er parallel with it on the south.
In the mean time, the main body of the Army of the James, under Ord, which had been pressing along the line of the South Side railway, toward Burkesville Station, had reached that point; and on the morning of the 6th, Ord was directed to move quickly on Farmville.
He sent forward a column of infantry and cavalry, under General Theodore Read, to destroy the bridges near Farmville.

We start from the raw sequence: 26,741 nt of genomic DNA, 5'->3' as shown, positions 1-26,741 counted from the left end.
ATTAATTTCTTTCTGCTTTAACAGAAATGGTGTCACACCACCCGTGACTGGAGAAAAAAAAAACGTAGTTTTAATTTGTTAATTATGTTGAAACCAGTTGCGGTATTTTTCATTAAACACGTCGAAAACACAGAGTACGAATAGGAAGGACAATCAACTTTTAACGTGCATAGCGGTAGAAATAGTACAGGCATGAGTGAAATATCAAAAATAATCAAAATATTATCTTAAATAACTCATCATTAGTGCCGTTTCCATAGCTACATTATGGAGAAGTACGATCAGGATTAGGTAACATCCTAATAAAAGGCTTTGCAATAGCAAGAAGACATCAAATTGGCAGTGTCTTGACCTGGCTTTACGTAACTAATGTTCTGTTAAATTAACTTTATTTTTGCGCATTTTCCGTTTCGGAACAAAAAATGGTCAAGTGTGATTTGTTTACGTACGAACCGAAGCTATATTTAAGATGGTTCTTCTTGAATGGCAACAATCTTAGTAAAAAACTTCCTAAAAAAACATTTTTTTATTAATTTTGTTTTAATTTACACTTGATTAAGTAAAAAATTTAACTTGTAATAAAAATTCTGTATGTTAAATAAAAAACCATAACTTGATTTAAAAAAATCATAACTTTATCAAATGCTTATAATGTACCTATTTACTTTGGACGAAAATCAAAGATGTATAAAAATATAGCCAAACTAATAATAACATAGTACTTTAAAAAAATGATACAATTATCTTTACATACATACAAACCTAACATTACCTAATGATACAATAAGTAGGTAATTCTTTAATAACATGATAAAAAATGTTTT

These troops met the van of Lee's army there, and attacked it, so as to arrest hout supplies, without sleep, harassed in front, rear and flank, and compelled to fight when hardly able to walk — were among the most terrible on record; and the fortitude of the soldiers that endured it was truly sublime.
On the night of the sixth, after Lee's army was across the Appomattox, a council of his general officers was held.
Lee was not present.
They agreed that all was lost, and that a capitulation was inevitable.
Famine had caused nearly one-half of their soldiers to drop th